Joe Biden's former chief of staff during his vice presidency came clean last year about how the Obama administration botched its response to the H1N1 "swine flu," admitting that it was "just luck" that the virus did not lead to "one of the great mass casualty events in American history."
What are the details?
Ron Klain, who served as chief of staff to Biden before being appointed to serve as President Barack Obama's "Ebola Czar," said at the National Press Club in 2019:
I was in the White House in 2009 and 2010, and I was working for Vice President Biden. I wasn't involved directly in the H1N1 response, but I lived through it as a White House staffer, and what I would say about it is: A bunch of really great, really talented people were working on it and we did every possible thing wrong.
Klain continued, "Sixty million Americans got H1N1 in that period of time, and it's just purely a fortuity that this isn't one of the great mass casualty events in American history."
He added, "It had nothing to do with us doing anything right. It just had to do with luck."
A video of Klain's comments was shared online by Trump 2020 campaign rapid response director Andrew Clark on Thursday, and an excerpt of his remarks was published by Politico in May.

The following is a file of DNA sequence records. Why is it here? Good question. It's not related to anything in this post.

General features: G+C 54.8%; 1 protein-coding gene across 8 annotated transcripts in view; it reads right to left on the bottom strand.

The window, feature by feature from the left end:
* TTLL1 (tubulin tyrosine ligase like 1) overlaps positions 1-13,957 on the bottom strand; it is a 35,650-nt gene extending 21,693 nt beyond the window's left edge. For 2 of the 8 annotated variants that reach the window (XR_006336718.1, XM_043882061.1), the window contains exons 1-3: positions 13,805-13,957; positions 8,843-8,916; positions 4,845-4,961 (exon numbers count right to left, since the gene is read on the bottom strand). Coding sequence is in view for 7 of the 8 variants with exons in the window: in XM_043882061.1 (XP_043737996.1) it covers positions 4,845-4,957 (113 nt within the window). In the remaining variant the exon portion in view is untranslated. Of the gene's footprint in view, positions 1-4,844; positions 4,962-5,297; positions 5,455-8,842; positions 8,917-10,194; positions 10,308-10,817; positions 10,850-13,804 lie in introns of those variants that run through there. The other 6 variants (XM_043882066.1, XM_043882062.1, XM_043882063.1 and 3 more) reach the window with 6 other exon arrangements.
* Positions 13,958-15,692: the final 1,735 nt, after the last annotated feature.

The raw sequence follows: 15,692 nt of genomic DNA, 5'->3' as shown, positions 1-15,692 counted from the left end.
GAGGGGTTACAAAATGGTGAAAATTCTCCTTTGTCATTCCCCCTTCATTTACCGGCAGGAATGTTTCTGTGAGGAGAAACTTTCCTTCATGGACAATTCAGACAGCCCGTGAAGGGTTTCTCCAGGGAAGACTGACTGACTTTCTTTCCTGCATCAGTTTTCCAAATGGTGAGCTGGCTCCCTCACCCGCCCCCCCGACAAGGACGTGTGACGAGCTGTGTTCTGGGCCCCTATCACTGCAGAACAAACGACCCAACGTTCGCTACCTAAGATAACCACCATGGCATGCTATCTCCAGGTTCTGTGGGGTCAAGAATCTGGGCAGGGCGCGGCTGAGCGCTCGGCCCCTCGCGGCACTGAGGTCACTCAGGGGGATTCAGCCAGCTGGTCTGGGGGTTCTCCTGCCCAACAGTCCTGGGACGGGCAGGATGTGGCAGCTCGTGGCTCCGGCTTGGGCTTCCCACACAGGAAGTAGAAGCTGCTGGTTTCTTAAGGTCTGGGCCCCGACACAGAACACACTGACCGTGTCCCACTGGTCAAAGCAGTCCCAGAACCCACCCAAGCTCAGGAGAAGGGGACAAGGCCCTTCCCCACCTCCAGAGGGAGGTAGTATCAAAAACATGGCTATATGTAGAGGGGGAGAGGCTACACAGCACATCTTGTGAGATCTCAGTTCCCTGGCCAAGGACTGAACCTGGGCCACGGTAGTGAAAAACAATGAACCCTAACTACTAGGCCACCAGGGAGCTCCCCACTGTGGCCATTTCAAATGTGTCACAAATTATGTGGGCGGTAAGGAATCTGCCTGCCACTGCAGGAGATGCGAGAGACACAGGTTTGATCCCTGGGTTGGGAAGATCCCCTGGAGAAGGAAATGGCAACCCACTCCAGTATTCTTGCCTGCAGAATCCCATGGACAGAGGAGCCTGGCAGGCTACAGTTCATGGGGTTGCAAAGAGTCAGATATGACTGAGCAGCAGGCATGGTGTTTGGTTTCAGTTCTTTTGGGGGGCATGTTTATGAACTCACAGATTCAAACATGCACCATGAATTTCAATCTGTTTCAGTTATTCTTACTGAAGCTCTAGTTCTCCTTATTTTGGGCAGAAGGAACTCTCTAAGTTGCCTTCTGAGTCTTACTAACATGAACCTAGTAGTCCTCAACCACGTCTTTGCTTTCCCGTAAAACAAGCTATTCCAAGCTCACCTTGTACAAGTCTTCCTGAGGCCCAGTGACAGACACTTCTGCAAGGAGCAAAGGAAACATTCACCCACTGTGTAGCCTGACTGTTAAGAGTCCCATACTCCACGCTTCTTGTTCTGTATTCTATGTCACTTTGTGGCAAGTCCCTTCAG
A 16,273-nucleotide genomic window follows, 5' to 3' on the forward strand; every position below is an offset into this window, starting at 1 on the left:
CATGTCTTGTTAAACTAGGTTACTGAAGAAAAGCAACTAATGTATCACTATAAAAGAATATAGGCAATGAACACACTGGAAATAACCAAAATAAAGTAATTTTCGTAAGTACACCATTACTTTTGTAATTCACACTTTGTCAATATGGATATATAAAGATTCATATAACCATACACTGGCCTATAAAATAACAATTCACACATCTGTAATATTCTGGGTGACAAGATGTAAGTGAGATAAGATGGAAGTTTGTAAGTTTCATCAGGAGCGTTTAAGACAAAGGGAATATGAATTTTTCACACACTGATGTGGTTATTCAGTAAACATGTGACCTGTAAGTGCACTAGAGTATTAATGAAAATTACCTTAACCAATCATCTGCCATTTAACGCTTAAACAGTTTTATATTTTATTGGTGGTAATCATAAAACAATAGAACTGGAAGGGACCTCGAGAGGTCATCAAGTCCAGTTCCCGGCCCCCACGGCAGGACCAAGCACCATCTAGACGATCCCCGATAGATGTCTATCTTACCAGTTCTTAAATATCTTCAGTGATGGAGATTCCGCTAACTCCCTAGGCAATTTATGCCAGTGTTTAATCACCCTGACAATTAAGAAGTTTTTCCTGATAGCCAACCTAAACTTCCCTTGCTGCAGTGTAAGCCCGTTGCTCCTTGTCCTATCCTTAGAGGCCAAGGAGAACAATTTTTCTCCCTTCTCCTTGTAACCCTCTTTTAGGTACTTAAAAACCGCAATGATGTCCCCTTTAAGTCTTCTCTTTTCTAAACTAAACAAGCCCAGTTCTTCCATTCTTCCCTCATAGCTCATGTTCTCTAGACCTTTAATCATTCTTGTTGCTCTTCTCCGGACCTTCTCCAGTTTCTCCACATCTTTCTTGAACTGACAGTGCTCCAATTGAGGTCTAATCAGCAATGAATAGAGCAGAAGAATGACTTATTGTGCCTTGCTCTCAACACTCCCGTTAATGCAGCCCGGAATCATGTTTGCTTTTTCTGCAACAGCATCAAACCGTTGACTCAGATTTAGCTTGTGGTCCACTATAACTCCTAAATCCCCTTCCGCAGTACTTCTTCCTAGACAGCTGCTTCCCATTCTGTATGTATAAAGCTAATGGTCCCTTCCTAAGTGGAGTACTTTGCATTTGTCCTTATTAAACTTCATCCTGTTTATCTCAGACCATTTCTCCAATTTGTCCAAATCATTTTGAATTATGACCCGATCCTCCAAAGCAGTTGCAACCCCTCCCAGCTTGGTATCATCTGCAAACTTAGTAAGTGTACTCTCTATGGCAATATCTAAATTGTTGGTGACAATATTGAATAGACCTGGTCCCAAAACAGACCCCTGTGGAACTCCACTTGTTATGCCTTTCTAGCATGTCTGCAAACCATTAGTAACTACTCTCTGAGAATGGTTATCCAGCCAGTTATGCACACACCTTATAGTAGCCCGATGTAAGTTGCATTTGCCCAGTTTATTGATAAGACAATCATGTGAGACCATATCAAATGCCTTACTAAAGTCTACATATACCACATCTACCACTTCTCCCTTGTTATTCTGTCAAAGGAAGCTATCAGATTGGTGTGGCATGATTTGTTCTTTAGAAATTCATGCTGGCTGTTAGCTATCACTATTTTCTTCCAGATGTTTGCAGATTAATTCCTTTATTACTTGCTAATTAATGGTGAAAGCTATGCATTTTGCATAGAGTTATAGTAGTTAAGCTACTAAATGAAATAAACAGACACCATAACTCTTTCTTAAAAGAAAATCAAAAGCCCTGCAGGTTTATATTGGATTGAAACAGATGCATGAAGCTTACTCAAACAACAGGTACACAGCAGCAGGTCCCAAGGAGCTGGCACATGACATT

Biden's coronavirus advisor Ron Klain admitted on tape that Obama-Biden's response to swine flu was catastrophic:… https://t.co/qt4aSZk3vI— Andrew Clark (@Andrew Clark) 1594926244.0
The Politico headline read: 'Biden has fought a pandemic before. It did not go smoothly." The outlet noted that Klain — currently an adviser to the Biden campaign — "now says his comments, which were made at biosecurity summit, referred solely to the administration's difficulties in producing enough of an H1N1 vaccine to meet public demand."
As TheBlaze pointed out last week, Biden has been highly critical of President Donald Trump's handling of the coronavirus. But the Obama administration was exposed in 2009 by then-CBS News reporter Sharyl Attkisson for shutting down H1N1 testing.
"The rationale given for the CDC guidance to forego testing and tracking was," Attkisson wrote, "why waste resources testing for H1N1 flue when the government has already confirmed there's an epidemic?"
After the swine flu epidemic in 2009, a safety-equipment industry association and a federally sponsored task force both recommended that depleted supplies of N95 respirator masks, which filter out airborne particles, be replenished by the stockpile, which is maintained by the U.S. Department of Health and Human Services.
That didn't happen, according to Charles Johnson, president of the International Safety Equipment Assn.
The stockpile drew down about 100 million masks during the 2009 epidemic, Johnson said.
"Our association is unaware of any major effort to restore the stockpile to cover that drawdown," he said.